- The Production of White Male Heterosexuality
Why do straight white men find so many opportunities to have sex with each other? In Jane Ward’s analysis, the real question is, “Why don’t they do it more?” Ward’s fundamental assertion in Not Gay is that sex between straight white men is a productive act, and specifically that it constitutes the production of heterosexuality for these men and for their larger social worlds. It is logical to approach this book with a lot of skepticism: Aren’t these men really gay? Aren’t the straight men really being exploited? Aren’t the straight ones who are not exploited really just bisexual? Ward addresses those concerns head on. She doesn’t rule out that those explanations could be relevant some of the time, but she also refuses to assume that they are the final word on these sexual interactions. In other words, she is not as quick to explain away the sexual component of these sexual interactions as the rest of us tend to be.
Not Gay takes readers on a tour of a wide range of settings in which straight white men have sex with other men, usually also straight and white, but not always. In chapter 2, she uses George Chauncey’s work to introduce us to the queer urban spaces of the early twentieth century, spaces that afforded straight men opportunities for sex with other men. She uses Hunter S. Thompson’s work to introduce us to the man-on-man sexuality of the Hells Angels in the 1960s. Laud Humphrey’s research then provides a lens into the public bathroom sex of straight men. Finally, we are reminded of the many religious and political leaders in the late twentieth century who survived scandals following same-sex encounters, and continued to live their lives as straight men.
One reaction to stories like this is to insist that these men are really gay. Ward essentially asks her readers to interrogate what we mean by the [End Page 315] word “really.” What is the true meaning of sexual identity, and what agency do we have to define our own sexualities? Ward rejects the “born this way” ideology that has become the de facto explanation of sexuality for LGBTQ folks and their allies in the twenty-first century. “Born this way” has been embraced as a powerful political strategy because it implies that our sexual orientation is programmed into us, irreversible and untamable, and must therefore be tolerated as something beyond our control. When debating sexuality with a conservative religious person, “born this way” has the added benefit of suggesting that our sexuality is a gift from God, and part of the way that we are created. Ward critiques “born this way” ideology throughout the book, but most definitively in chapter 3, where she explores “the popular science of sexual fluidity.”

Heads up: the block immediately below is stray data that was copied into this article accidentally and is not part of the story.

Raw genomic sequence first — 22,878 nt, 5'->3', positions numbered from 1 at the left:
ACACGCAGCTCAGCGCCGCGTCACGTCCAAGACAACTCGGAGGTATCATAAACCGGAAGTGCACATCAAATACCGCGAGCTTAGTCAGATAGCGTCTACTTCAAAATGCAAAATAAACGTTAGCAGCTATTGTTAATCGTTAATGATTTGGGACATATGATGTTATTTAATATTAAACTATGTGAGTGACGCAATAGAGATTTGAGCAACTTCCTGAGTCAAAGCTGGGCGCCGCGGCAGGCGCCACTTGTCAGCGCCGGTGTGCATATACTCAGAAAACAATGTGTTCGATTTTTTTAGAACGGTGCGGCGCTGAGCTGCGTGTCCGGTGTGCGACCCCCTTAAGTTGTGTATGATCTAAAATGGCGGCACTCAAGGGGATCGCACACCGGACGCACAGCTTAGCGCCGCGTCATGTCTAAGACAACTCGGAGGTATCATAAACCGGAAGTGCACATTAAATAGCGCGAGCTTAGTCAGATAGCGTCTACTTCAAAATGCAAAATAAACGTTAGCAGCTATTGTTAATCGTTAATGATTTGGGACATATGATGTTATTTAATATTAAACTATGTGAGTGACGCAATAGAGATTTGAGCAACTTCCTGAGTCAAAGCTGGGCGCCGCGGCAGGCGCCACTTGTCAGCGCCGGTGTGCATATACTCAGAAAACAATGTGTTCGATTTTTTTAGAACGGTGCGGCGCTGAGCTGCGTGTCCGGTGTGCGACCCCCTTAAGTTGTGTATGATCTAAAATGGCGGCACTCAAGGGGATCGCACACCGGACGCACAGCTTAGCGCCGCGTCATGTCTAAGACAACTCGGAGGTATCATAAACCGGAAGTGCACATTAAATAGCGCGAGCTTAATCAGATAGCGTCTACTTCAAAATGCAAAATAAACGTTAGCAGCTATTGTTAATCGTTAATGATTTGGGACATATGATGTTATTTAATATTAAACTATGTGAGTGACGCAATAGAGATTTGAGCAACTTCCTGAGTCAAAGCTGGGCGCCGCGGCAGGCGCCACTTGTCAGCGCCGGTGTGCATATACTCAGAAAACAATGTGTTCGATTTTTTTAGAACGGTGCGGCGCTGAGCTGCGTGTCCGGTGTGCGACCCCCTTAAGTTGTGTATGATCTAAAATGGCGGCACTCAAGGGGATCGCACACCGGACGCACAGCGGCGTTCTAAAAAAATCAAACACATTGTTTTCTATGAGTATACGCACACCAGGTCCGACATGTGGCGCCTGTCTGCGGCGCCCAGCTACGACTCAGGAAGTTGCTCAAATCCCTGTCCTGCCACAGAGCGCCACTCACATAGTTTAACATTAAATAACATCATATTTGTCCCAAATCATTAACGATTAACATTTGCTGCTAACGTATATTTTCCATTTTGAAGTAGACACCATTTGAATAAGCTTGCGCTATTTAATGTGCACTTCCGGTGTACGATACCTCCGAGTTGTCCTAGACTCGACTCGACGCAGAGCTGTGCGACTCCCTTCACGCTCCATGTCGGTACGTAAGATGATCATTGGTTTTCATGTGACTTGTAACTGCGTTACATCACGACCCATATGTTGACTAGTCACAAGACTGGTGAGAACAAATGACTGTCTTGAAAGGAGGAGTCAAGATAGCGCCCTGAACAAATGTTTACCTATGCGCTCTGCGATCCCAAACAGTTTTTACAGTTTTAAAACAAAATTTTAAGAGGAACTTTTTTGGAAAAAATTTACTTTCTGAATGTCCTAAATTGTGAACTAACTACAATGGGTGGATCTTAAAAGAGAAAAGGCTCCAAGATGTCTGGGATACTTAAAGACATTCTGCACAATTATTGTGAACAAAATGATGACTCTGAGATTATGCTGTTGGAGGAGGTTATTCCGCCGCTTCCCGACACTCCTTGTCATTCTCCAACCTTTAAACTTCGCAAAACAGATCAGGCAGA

Ward disputes the long-term value of embracing an explanation of sexuality simply for its momentary strategic value. In a different culture, “born this way” could just as easily provide the justification for queer genocide—not at all far-fetched when we think of the persecution and killing of homosexuals under the Nazi reign. Why not embrace our agency and demand the freedom to define our sexualities on our own terms? For Ward, heterosexuality is not an original or normal condition, though she does discuss how it operates as such, and it is not a classification of someone’s behaviors or desires. Rather, “heterosexuality is defined by . . . investment in heterosexuality” (116). By extension, homosexuality is defined by investment in homosexuality and not simply by sexual behavior or desire. And the same goes for bisexuality. Straight men are straight because they are invested in heterosexuality, even when they have sex with men—or perhaps precisely because they have sex with men.
Ward is particularly fascinated by the intricate rules around these male sexual practices that help to make sex with men very clearly not gay and therefore heterosexual. She first discusses these in chapter 1 in an analysis of the “elephant walk,” a...